People are Texas A&M University’s most valuable asset. The university strives to maintain an environment which encourages all employees to achieve their personal and professional goals and aspirations as we work toward achieving the university’s mission. In this environment, each person’s individuality and contributions are respected. Texas A&M University recognizes that all people have rights at work, including the right to be treated with respect and dignity, the right to be recognized and rewarded fairly for performance, and the right to a work environment free from discrimination and harassment. The university is committed to these rights. All people at Texas A&M University are expected to treat each other in accordance with these rights.

Texas A&M University recognizes the importance of communication, and is committed to an environment which stresses open sharing of information and ideas, and values input from all people. Texas A&M University will strive for a work environment in which all people accept responsibility to contribute to the success of the University, and are empowered to do so. Finally, for this vision to become reality and endure, it must be continually communicated, supported and upheld.

Also read our core values.

One of the things I really like about both mission statements, is that they both seem to honor that education and the pursuit of knowledge is inherently linked to the betterment of individuals and community… and not just from a financial perspective.  I also like that I can imagine most any faculty or staff member at either institution could “see themselves in the picture” (because of the significant focus on honoring diversity and an inherent human dignity of all peoples) as well as see themselves in action (because most any job task could be framed within the context of the mission statement itself).  Though some conciseness for both might be nice, I can see how both could serve as a “strongly felt aim” for any employee needing a bit of inspiration to remember that their daily activities are part of serving some bigger overall purpose.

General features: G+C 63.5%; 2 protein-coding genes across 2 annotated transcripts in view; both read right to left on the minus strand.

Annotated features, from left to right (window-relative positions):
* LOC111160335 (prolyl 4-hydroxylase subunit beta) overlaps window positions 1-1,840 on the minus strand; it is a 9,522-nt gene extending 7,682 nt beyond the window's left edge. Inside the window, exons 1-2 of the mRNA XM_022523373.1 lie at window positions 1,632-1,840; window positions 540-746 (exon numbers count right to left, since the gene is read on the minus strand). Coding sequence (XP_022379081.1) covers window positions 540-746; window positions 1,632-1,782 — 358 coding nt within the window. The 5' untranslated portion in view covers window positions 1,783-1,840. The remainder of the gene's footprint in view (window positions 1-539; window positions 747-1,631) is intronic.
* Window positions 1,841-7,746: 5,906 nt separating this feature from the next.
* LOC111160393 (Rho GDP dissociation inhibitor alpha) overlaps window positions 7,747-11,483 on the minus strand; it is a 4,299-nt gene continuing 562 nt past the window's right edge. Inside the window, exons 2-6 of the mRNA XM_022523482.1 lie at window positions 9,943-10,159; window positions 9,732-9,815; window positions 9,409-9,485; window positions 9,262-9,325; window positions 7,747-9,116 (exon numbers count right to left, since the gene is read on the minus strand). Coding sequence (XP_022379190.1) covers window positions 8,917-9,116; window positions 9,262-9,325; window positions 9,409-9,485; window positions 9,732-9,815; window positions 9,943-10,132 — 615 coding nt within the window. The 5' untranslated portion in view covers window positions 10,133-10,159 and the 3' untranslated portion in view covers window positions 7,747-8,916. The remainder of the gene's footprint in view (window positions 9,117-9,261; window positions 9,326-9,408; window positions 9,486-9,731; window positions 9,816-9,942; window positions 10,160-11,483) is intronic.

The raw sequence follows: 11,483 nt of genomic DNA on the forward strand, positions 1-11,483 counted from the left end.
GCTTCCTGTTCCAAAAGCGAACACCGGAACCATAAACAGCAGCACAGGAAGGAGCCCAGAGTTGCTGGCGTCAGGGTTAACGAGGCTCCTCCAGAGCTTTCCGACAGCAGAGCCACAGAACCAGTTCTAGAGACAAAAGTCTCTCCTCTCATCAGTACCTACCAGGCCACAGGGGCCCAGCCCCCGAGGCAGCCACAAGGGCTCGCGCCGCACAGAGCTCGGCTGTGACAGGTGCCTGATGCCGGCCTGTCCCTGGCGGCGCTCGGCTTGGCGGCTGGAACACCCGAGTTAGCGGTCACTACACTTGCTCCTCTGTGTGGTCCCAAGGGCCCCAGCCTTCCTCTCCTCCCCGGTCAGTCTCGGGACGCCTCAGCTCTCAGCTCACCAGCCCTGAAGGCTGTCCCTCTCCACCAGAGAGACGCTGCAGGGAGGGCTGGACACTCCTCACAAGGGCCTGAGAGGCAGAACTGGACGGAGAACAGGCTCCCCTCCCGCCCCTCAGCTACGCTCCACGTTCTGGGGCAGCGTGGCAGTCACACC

When I add in VT’s mission statement, I have mixed feelings.  Here it is below:

Virginia Tech

Virginia Polytechnic Institute and State University is a public land-grant university serving the Commonwealth of Virginia, the nation, and the world community. The discovery and dissemination of new knowledge are central to its mission. Through its focus on teaching and learning, research and discovery, and outreach and engagement, the university creates, conveys, and applies knowledge to expand personal growth and opportunity, advance social and community development, foster economic competitiveness, and improve the quality of life.

Mission Statement approved by the Virginia Tech Board of Visitors, June 4, 2001; revised in 2006.

On one hand, I like that it is shorter and therefore more manageable and easier to distill for its essence.  I wish some of the “core value elements” about people and the society we believe in might show up but we do have the Principles of Community.  I can see where the separate stand-alone document might speak more or less to our institutional commitment depending on how you frame it.  I’m trying to convince myself that the word “convey” can have a more facilitative connotation and I’m still scratching my head about what “foster economic competitiveness” might actually mean.  But, even with that said, I still wonder if this statement too might help us remember the more aspirational aims of higher education…

What if we all, as part of new faculty/staff or even student orientation, were asked to situate ourselves in the picture the mission statement paints?  What if we were to identify our own contributions as part of the giant dynamic whole?  And… what if we, yearly perhaps, revisited both the statement and our potential place in the picture?  It could be like some intense twist on Where’s Waldo?  Even though I’m feeling a bit grumpy of where VT’s statement sits in relation to the UMN and Texas A&M statements… I still think it would be a pretty powerful exercise.  One that might get me more excited about even the frustrating parts of my roles on campus because of where we, as a whole, are headed.  I also wonder if it might, in small ways, remind us that we can’t just fulfill our small role in a vacuum… that we must see it, and do it, within the context of everything else going on around us… and to let that serve as guiding feedback.

What do you think?  Too naive and idealistic? Would it change your day to day at all?